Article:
It is not uncommon to hear stories of people whose car are seized or impounded by officials of the Lagos State Transport Management Authority (LASTMA). Many of the vehicles are even auctioned and televised to the public. One of such stories is that of a Innocent Emeka, a Lagos-based movie producer, whose car was seized by LASTMA officials for driving past a Bus Rapid Transit (BRT) lane when he was trying to enter an office in the Sabo area of Lagos. His vehicle was impounded for breaching the BRT corridor. In his defense, he claimed that there was no signpost there.
Mr. Emeka said he did not struggle with the officials even as he tried to explain to them that it was not intentional. At the LASTMA office, he was given a ticket to pay a sum of N70,000 in fines. He said that he was nudged to go to court, but he was advised to avoid the mobile court. Otherwise, he would be frustrated and his car would be auctioned like those that have been televised in the media. Emeka said, “I personally believe that it is abnormal to hide and wait to apprehend offenders when they could position themselves to direct people to the right route. You don’t set a trap, wait for your citizens to fall into it and you punish them.”
Aggrieved Lagos lawyer sues the traffic agency for fine imposed on him.
Many Lagos motorists have reported what happened to Mr. Emeka – the forfeiture of cars and their auctioning in accordance with the traffic laws of the state – as their daily experience. However, when the same happened to a Lagos lawyer, Mr. Lawal Aliyu, he was aggrieved by the fine imposed on him by LASTMA officials. Because of this, he sued the agency, Lagos State Government, and the state’s attorney general at the Lagos State High Court.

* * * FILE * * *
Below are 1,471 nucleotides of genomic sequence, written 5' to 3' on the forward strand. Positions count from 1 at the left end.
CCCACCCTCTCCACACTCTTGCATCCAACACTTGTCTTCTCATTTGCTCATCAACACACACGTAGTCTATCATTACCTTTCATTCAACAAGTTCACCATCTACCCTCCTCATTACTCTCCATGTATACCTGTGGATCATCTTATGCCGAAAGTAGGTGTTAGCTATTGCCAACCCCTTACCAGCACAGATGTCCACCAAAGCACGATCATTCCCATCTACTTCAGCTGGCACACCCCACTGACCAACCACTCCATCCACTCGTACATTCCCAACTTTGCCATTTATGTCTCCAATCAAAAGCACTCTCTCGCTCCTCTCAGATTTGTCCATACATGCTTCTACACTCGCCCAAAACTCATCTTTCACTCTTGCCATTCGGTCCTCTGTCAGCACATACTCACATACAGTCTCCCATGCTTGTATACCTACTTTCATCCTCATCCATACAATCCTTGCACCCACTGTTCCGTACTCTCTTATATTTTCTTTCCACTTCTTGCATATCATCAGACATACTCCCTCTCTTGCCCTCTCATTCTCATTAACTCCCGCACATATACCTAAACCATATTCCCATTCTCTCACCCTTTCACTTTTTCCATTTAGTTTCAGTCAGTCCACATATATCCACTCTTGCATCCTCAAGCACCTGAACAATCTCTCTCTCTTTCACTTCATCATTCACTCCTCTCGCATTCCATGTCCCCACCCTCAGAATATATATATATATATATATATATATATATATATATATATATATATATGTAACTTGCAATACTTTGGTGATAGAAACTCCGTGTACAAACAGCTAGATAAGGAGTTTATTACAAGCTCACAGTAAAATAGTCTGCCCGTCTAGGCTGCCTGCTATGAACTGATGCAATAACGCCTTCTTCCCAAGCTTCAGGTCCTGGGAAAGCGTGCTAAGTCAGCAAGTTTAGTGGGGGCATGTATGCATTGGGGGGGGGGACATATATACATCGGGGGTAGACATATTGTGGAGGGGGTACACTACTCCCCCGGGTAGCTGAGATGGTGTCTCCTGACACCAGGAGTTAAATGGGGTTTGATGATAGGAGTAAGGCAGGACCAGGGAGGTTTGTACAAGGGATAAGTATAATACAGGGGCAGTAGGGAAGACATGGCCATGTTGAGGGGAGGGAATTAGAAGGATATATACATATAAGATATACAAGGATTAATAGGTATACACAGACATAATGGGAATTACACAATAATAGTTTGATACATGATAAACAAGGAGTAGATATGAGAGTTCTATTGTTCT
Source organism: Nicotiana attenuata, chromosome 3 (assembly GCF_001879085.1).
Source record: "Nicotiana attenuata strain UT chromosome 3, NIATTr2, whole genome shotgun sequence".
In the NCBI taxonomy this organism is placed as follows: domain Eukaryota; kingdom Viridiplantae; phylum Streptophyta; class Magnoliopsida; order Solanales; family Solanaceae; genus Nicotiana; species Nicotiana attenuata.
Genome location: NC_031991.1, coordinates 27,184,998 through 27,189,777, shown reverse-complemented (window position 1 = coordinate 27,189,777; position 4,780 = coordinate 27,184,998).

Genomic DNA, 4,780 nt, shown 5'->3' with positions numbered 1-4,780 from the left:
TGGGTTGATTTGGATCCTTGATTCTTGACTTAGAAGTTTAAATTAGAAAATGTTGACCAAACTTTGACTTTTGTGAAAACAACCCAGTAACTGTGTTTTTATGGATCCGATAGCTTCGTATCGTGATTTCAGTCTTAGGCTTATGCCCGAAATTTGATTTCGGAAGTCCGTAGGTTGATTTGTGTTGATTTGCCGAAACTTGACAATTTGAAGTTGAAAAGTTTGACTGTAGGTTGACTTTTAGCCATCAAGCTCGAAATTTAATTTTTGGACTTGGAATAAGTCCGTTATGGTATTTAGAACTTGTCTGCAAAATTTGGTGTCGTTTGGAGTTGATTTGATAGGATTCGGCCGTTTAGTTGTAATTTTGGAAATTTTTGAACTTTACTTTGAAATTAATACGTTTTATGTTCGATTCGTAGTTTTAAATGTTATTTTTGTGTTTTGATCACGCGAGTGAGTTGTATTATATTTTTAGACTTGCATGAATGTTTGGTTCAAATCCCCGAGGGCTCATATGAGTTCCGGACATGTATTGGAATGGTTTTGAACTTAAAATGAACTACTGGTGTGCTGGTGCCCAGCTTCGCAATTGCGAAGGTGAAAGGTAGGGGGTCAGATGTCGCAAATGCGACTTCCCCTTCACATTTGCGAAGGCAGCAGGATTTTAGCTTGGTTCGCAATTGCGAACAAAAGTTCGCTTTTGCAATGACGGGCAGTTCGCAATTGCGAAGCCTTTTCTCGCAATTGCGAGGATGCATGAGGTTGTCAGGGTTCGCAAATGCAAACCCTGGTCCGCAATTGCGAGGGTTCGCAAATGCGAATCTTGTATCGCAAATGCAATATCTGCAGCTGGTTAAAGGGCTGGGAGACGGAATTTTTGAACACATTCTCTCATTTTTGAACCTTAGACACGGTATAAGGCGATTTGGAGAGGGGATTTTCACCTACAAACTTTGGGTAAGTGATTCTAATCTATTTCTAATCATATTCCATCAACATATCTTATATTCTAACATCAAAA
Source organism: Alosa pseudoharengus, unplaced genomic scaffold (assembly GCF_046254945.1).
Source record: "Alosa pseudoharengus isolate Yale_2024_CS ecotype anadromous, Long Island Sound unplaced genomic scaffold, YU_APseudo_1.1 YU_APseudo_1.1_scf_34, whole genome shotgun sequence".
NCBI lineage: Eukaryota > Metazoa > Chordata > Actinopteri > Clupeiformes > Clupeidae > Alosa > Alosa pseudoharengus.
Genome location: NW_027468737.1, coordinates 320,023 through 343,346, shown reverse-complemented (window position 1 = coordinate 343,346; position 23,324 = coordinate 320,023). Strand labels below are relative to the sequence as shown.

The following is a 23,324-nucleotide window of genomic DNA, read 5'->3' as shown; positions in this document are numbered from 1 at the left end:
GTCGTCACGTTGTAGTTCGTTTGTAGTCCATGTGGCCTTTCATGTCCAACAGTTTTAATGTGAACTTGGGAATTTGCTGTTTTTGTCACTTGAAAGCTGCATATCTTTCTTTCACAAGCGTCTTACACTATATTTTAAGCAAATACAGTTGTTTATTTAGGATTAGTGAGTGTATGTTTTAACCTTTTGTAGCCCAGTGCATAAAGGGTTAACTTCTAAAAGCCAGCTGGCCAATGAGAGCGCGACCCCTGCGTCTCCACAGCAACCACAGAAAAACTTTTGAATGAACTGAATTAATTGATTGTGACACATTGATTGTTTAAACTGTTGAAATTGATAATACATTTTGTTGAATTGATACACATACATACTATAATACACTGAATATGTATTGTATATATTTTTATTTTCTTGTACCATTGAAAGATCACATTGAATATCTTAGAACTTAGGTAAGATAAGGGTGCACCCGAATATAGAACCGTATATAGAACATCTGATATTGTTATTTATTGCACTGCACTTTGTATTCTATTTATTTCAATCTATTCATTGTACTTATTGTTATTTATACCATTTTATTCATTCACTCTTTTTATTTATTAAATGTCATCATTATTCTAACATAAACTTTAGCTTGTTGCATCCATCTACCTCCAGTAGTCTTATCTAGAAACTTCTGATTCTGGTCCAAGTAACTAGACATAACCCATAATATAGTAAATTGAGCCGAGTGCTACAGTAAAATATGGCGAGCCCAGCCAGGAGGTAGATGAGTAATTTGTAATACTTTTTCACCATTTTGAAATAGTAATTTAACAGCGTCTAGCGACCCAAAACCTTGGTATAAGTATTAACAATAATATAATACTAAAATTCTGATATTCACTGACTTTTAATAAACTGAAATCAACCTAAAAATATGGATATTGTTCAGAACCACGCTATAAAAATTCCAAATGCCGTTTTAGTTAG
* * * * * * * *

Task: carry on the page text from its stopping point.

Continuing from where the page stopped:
Mr. Aliyu specifically filed the suit to challenge the N20,000 fine imposed on him by LASTMA for an alleged traffic offence and another N10,000 towage fine, which he was forced to pay by the traffic enforcement agency. Justice Olalekan Oresanya in his decision held that it was unconstitutional for LASTMA to impose fines and tow vehicles of an alleged traffic offender without a valid court order. He also awarded damages of N750,000 against LASTMA in favor of the plaintiff.
Court rules that LASTMA cannot impose fine without court order.
Justice Oresanya narrowed down the issues in the case to three and resolved all in favor of the plaintiff, relying on Sections 34, 36 and 41 of the 1999 Constitution (as amended), among others. On the impoundment of his car, the judge held that there is no section of the Lagos State Traffic Management Law (2018) that permits the derogation of the applicant’s right to freedom of movement. Every citizen has a fundamental human right of freedom of movement.
In regards to the fines and towing fee imposed on the plaintiff, the court said a careful perusal of Section 27(1) b, c, d and e of Traffic Management Law relied upon by the respondents revealed that LASTMA cannot impose fine without arraigning an alleged traffic offender in court. The court added that it amounted to ignoring fair hearing and being a judge in one’s case. Also, the court chastised the agency for the practice of forcibly seizing vehicles of alleged traffic offenders, saying it is the height of oppression. This was why the court held that the plaintiff was entitled to damages and compensation for the infringement on his fundamental rights.
Lagos Government filed an appeal, says agency only enforces LSTRL 2018.
Meanwhile, the Lagos State Government has announced in a statement by the Ministry of Justice that it has on September 30, 2022 filed a Notice of Appeal against the court decision. The statement said, “The state government reviewed the judgment and dissatisfied with same, has exercised its constitutional right of appeal by filing a notice of appeal and an application for stay of execution of the judgment has also been filed. Consequently, members of the public are therefore advised to be law abiding and ensure compliance with relevant Laws of the State.” When the spokesman for LASTMA was contacted, Mr. Adebayo Taofik, said the agency only reinforces the Lagos State Transport Reform Law (LSTRL) 2018. “Our primary responsibility is to monitor and control traffic, but enforcement comes in when you have stubborn drivers, who might want to do their wish on the road,” he said.